Ernest Belfort Bax

Reminiscences and Reflexions of a mid and late Victorian

Chapter III
On Century-End Literature, Art, and Philosophy

THE expression fin de siècle, which sprang up originally, if I remember rightly, in the early eighties, became very popular as the century more nearly approached its close. It had, indeed, an actual significance. As already observed in a previous chapter, the early eighties did undoubtedly mark the culmination of a great change in English popular thought. Perhaps the year 1884 may be specially mentioned in this connexion. It was in this year that the modern English Socialist movement really began to take root and excite interest in the country. With this, however, I propose to deal at length in another chapter. But in other ways also the advent of the mind of a new generation showed itself about this time. The old English Puritanism ceased to concern itself primarily with theological dogma, but turned its principal attention to practical issues and questions of conduct. Its view of moral problems of course centred in the old bourgeois Puritan notions. The circumference of morality still mainly circled round the question of sex relations: sexual abstention under the name of “Social Purity” bulked largely, as it has always done with this type of mind, as the great moral achievement. The late W.T. Stead was its chief literary and journalistic coryphaeus, and the Rev. Hugh Price Hughes its prophet and priest in pulpit and on platform. The movement was also mixed up with Feminism, with which I intend also to deal in a later chapter.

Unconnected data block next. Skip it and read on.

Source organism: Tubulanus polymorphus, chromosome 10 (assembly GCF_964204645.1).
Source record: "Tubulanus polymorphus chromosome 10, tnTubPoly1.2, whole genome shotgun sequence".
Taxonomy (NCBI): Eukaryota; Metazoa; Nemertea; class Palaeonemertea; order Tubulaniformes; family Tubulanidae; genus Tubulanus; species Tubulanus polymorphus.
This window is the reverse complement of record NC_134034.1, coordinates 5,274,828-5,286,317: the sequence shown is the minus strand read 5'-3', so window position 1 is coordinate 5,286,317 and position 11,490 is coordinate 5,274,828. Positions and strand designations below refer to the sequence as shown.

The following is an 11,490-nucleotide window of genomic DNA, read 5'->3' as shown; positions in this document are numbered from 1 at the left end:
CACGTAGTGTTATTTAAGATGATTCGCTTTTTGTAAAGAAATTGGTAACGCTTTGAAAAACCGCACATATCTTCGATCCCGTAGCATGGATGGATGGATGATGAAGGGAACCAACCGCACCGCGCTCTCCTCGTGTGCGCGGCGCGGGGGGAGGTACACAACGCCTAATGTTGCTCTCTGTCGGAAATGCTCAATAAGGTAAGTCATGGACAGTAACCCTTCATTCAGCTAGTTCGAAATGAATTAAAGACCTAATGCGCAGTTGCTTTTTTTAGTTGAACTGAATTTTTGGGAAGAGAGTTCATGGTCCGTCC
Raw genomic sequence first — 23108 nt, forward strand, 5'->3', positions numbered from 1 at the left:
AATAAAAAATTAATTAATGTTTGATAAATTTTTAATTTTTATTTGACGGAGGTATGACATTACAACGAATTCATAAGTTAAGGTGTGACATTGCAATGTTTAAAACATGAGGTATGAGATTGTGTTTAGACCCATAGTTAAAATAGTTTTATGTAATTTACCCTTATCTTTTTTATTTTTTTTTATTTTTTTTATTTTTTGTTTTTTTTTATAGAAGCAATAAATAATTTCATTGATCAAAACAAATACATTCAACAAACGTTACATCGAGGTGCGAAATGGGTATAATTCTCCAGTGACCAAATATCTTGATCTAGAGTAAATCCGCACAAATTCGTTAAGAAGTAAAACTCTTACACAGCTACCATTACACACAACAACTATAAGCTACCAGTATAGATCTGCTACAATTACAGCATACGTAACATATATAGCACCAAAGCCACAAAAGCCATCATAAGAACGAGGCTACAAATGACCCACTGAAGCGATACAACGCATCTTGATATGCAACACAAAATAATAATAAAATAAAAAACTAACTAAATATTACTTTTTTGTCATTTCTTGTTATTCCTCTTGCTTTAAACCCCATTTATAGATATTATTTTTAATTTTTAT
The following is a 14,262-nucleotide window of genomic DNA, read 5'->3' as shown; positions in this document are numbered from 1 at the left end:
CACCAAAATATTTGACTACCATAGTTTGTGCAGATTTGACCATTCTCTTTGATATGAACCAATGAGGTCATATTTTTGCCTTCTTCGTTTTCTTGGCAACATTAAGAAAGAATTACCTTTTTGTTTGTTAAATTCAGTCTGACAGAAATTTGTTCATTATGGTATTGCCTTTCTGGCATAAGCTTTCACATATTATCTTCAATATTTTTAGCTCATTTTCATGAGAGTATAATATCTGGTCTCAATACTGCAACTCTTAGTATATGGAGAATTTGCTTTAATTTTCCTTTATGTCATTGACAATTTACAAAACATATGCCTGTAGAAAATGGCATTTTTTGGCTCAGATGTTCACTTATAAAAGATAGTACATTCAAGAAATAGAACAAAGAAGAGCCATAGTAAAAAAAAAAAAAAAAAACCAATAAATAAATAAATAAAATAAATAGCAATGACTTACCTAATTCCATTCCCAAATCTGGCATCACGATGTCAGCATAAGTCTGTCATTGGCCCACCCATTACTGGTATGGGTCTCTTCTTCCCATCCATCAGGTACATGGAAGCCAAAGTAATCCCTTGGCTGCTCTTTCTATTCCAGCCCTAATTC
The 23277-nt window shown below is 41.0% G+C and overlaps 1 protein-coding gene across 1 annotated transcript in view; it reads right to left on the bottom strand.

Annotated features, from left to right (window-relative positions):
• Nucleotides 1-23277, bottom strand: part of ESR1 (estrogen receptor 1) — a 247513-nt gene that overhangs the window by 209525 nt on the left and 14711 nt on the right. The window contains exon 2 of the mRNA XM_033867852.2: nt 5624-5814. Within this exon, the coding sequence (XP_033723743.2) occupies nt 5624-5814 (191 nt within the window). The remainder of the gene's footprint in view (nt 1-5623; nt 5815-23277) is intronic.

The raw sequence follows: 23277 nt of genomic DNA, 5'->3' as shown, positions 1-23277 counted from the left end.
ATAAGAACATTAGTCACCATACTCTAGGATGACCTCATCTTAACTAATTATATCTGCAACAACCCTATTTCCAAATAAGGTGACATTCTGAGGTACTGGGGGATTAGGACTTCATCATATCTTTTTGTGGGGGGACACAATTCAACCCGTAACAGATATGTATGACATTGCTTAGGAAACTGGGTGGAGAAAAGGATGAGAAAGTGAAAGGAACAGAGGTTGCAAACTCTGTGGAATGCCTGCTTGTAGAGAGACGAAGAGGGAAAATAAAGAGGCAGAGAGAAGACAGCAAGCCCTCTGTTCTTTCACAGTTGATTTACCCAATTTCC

Now was the time of the great Browning “boom.” Browning clubs sprang up in all cultured middle-class circles. Robert Browning was proclaimed as the poet of the age, and the study of his poems was declared by many enthusiasts as a liberal education in itself. Altogether, in the years of these early eighties it became clear that the culture, using the word in its widest sense, of mid-Victorian England had lost its savour and survived its influence. The late-Victorian period which ushered in the twentieth century was already in full swing. The contrast between the new culture, as we may term it, and that of the so-called early Victorian period of the forties and fifties, became very marked indeed. Dickens, to take an example from fictional literature, began to get distinctly old-fashioned as the society of his heyday died off. Even his sarcasms and delineations of character in some cases lost their force. Notably is this true of his religious impostors, his Tartuffes. Take for instance “Stiggins.” Now, Stiggins had become already an impossible caricature long before the end of the last century. The Stigginses of that time, as of our own day, did not as a class, while preaching teetotalism, perpetually get drunk on rum-punch or anything else. Such crude form of hypocrisy, if it ever existed outside the caricatures of a novelist, had long since died out. The hypocrisy of this later period may be intrinsically no better than that of the “Stiggins” of Pickwick; on the contrary, it is worse, in so far as it is far more subtle and hence more dangerous. A pious “shepherd” like our old friend “Stiggins” is after all very easily found out, and when found out, his reputation inevitably collapses. Nobody would take up his defence. Things are different now. The pious Nonconformist preacher of our own day and the recent past still preaches abstinence, alcoholic and sexual, anti-gambling, and anti many other things, only not, of course, anti-moneymaking by the approved methods of capitalistic exploitation. The type of the modern Stiggins, the modern Tartuffe, is rather to be found in the Nonconformist divine who declaims against all the above sins in the pulpit and on the platform, and whose sincerity “moults no feather” (as Shakespeare has it) – in other words, who probably practises what he preaches in this respect. (At least there is no evidence that he does not do so.) But now comes the test. Our Nonconformist divine, who prides himself on devoutly exhorting-pillar as he is of the Nonconformist conscience – to bourgeois morality in all its hues, has influential friends connected with mining speculation in another continent. He acquires stock amounting perhaps to valuable holdings in their mining companies. It becomes the interest of the mining magnates to acquire the political control of the land in which their mines are situated, in order to obtain thereby greater freedom for the exploitation of mining labour. In consequence, the magnates in question, under cover of a patriotic cry, engineer a war for the conquest of the territory concerned and its annexation to Great Britain. What does our Non-conformist, pious and devout, zealous in seeking to save the normal non-ascetic human-non-ascetic, that is, in the points above referred to as the subject of his pulpit and platform diatribes – what does this gentleman (who, bien entendu, was accustomed, when he had everything to gain and nothing to lose by it, to plead the cause of peace and the freedom and independence of small and weak nationalities) – what, I say, does he do when it is a question of an aggressive war and the conquest and annexation of a numerically weak people in the interest of his friends, the mining magnates, and the enhancement of the value of his own holdings in the mines ? He champions the war, denounces its victims, and places himself unreservedly on the side of the mining war agitation of his friends, prepared to defend all the trickery, treachery, and lying involved in their wantonly provocative conduct. This man almost certainly never in his life got drunk on rum-punch or on any other alcoholic stimulant. On the contrary, he is reported to have drunk himself to death on tea, as befitted a pillar of the Nonconformist conscience and a leading light of total abstinence. No; our modern Stigginses and Tartuffes know a trick worth two of the rum-punch business, the red nose, and, for that matter, of sexual gallantries or other like peccadilloes abhorrent to the Nonconformist conscience and its votaries. Class interest and financial gain are more in their way than personal and private sins. This in an illustration of how Dickens and the early-Victorian novelists have lost already their savour and are likely to become pointless for future generations.